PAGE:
The Kataragama Pada Yatra Pilgrimage
by Manik Sandrasagra
Invisible currents flow like mighty rivers along the paths of every pilgrimage, and borne along by these currents the traditional foot pilgrims move in their thousands from one spiritual center to another. So it has always been from as far back as the mind of man can reach. It would not be too much to say that pilgrimage plays a vital role in expressing and developing our fundamental humanity. From its central position in human affairs, pilgrimage can be seen to be the circulatory system of a greater consciousness with which humanity seeks to align itself.
Of all the pilgrimages in Sri Lanka and India, the Pada Yatra from Nagadipa to Kataragama in the months of June and July is considered to be on a par with making a pilgrimage to Mount Kailasa in remote Tibet, considered by both Buddhists and Hindus to be of the highest merit. Indeed Kataragama is called Southern Kailasa. It has existed from time immemorial as the goal of those in search of wisdom and liberation.
This is especially true for Muslims who, in their pilgrimage to Kataragama, renew in their own experience the journey of Prophet Moses (SAL) who in the Holy Quran goes in search of his Teacher al-Khadir, the mysterious al-Khidr, the mysterious 'Green Man' of islamic tradition. It is the view of the Muslim community in Sri Lanka and even abroad that Kataragama or Khadir-gama ('home of al-Khadir') is the very place where Prophet Moses (SAL) made his way to; and the mosque of the Holy Mahdi (SAL) there; the traditions and teachings are all part of Allah's Higher Revelation, which has existed exclusively in Sri Lanka since the time of the Prophet Adam (SAL). Even today the same revealing Angel is to be found there, at the place where the two rivers meet (Surah 28, xviii verse 61).
So it is that pilgrims from every faith and community begin gathering in Nagadipa in the Jaffna Peninsula some two weeks before the Kap Hitanawa ceremony in Kataragama. At the auspicious time they set out on foot, on a journey that will last for nearly two months. Nagadipa, Selvaccaniti, Vallipuram, Mullaitivu, Trincomalee and Batticaloa are the places from which the pilgrimage has commenced for the Buddhist, Hindu, Muslim and Christian devotees who converge on Kataragama; keeping the rising sun to their left; following the ancient tracks made by the elephant clan, who first formed the path as they circumambulated Śrī Pada (Adam's Peak).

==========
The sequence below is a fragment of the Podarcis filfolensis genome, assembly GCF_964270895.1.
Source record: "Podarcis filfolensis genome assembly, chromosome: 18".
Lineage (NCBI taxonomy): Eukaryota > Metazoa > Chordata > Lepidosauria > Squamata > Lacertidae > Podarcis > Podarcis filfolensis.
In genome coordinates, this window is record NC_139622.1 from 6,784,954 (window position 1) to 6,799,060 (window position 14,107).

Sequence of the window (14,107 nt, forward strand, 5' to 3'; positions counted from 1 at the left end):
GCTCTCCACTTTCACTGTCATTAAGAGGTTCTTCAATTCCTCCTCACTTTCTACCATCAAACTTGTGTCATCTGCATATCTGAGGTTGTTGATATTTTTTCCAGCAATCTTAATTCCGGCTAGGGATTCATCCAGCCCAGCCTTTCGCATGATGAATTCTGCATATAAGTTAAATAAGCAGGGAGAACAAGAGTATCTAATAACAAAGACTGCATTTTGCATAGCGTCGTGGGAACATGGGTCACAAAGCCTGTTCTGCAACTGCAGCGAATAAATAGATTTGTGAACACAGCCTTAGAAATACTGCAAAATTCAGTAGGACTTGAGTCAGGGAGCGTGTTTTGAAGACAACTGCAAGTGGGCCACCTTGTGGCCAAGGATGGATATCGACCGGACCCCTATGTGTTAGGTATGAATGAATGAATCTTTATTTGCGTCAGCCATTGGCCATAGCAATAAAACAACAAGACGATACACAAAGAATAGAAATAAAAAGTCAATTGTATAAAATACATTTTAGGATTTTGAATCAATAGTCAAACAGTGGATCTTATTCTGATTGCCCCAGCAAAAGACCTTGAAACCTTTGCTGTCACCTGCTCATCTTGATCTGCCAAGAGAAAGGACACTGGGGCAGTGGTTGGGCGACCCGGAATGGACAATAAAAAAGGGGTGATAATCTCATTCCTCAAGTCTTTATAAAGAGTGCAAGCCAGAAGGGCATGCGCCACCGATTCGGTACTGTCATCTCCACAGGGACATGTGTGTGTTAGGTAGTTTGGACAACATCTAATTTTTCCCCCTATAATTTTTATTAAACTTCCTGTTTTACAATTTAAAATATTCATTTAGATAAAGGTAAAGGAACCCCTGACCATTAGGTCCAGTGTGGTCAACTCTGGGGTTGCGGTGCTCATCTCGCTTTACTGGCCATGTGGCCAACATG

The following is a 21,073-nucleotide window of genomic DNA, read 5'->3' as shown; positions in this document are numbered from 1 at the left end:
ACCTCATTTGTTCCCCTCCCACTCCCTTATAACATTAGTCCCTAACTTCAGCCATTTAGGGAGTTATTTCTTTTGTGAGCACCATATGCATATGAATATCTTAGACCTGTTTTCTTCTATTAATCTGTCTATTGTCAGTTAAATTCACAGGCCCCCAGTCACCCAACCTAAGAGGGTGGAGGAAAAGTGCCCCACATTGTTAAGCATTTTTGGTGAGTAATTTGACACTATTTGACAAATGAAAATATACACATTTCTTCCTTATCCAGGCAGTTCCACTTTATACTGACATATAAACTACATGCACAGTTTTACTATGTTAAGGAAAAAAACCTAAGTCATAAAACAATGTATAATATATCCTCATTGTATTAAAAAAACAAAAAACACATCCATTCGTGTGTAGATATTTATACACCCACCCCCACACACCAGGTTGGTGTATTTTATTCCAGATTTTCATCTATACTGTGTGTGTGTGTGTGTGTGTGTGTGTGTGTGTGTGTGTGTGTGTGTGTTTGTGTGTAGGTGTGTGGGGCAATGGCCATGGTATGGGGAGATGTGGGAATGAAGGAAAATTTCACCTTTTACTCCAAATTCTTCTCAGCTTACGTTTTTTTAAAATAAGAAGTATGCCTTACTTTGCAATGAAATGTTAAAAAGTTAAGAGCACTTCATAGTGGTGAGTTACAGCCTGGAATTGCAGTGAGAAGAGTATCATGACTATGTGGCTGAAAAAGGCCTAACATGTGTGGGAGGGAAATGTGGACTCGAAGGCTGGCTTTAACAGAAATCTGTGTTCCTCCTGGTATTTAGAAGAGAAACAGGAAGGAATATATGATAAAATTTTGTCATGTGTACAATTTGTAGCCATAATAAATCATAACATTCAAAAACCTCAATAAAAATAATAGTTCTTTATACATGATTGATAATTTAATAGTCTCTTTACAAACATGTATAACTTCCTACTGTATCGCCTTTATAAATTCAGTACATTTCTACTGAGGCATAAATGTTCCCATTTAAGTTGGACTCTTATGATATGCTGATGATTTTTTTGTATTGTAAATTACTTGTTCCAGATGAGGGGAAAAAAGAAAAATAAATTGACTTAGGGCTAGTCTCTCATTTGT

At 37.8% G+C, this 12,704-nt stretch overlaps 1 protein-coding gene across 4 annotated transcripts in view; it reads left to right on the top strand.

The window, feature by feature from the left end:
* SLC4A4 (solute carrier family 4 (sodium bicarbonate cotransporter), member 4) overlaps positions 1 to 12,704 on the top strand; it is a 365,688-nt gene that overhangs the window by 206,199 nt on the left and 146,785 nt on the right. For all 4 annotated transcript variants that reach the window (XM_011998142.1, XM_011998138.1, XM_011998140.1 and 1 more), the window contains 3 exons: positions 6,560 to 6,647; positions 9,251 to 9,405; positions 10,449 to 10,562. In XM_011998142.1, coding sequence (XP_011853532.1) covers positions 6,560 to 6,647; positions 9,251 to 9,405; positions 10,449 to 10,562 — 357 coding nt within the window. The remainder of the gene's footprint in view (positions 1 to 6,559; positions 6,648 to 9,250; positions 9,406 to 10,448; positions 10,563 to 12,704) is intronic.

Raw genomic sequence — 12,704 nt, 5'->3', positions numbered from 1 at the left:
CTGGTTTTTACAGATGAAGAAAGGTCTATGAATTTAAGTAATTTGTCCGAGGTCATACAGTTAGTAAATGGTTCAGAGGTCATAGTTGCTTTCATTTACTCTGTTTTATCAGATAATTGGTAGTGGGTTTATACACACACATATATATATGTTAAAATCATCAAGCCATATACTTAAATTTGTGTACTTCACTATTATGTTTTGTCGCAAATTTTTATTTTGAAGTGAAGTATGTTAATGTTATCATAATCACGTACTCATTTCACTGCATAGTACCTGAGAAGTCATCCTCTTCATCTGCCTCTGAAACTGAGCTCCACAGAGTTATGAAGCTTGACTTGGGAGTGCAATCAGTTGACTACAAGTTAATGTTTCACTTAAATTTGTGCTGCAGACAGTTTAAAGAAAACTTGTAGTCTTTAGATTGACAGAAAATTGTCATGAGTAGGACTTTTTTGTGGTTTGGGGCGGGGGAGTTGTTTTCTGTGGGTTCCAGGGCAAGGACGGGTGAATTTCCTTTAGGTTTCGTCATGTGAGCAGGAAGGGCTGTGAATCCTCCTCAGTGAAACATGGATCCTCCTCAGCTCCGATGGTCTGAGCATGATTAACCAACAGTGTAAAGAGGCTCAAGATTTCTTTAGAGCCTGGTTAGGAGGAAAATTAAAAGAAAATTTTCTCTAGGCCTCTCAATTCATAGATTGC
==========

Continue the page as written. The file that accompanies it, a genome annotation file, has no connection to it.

All along the route, which they cover at the rate of five or six miles per day, the pilgrims halt at the traditional places of worship, where they receive dana (hospitality) from waiting villagers. In all some 73 temples are visited and at each hospitality and alms are offered to the pilgrims. The route carries them down the east coast as far as Pottuvil, where it then turns inland to cross the 60 miles of jungle that separates it from Kataragama.
The pilgrims themselves are representative of the complete spectrum of society, and there are no lords or masters on the pilgrimage. Poets, singers, musicians, dancers and ecstatics are spread like a leaven through the concourse, as it moves in groups, often separated from each other, and appearing to walk alone; along the glorious, and often awe-inspiring landscapes of Sri Lanka. At night there is the glow of campfires, much shared food, continuous chants of praise from the various pilgrim groups, and of course the wisdom teachings of our traditions are rehearsed by the elders. All these factors combine to bring into being an atmosphere unique and unforgettable to those who have experienced it. One has returned to one's source. One attains to timelessness—an eternal now—such as our recent ancestors seem to know so well, and which in our own day becomes increasingly difficult to find.
On the day before the flag hoisting ceremony at the mosque in Kataragama which inaugurates the festival, the pilgrims arrive in the Sacred City. Here they remain for the duration of the event; still keeping together while interacting with all of those who seek their blessings. Although all are pilgrims at the festival, those who have made the pilgrimage by foot have the power to bless those who have not. Their presence is an ornament to the gathering, and they perform several important functions in the perahera.
With the conclusion of the festival the yatra pilgrims return to their homes, like everyone else; but no one who has taken part in the pilgrimage in ever quite the same again.
One of the founding trustees of the Kataragama Devotees Trust, Manik Sandrasagra first experienced the Kataragama Pada Yatra in the company of German Swami Gauribāla in the early 1970's. He continues to lend his support to the tradition to this day.
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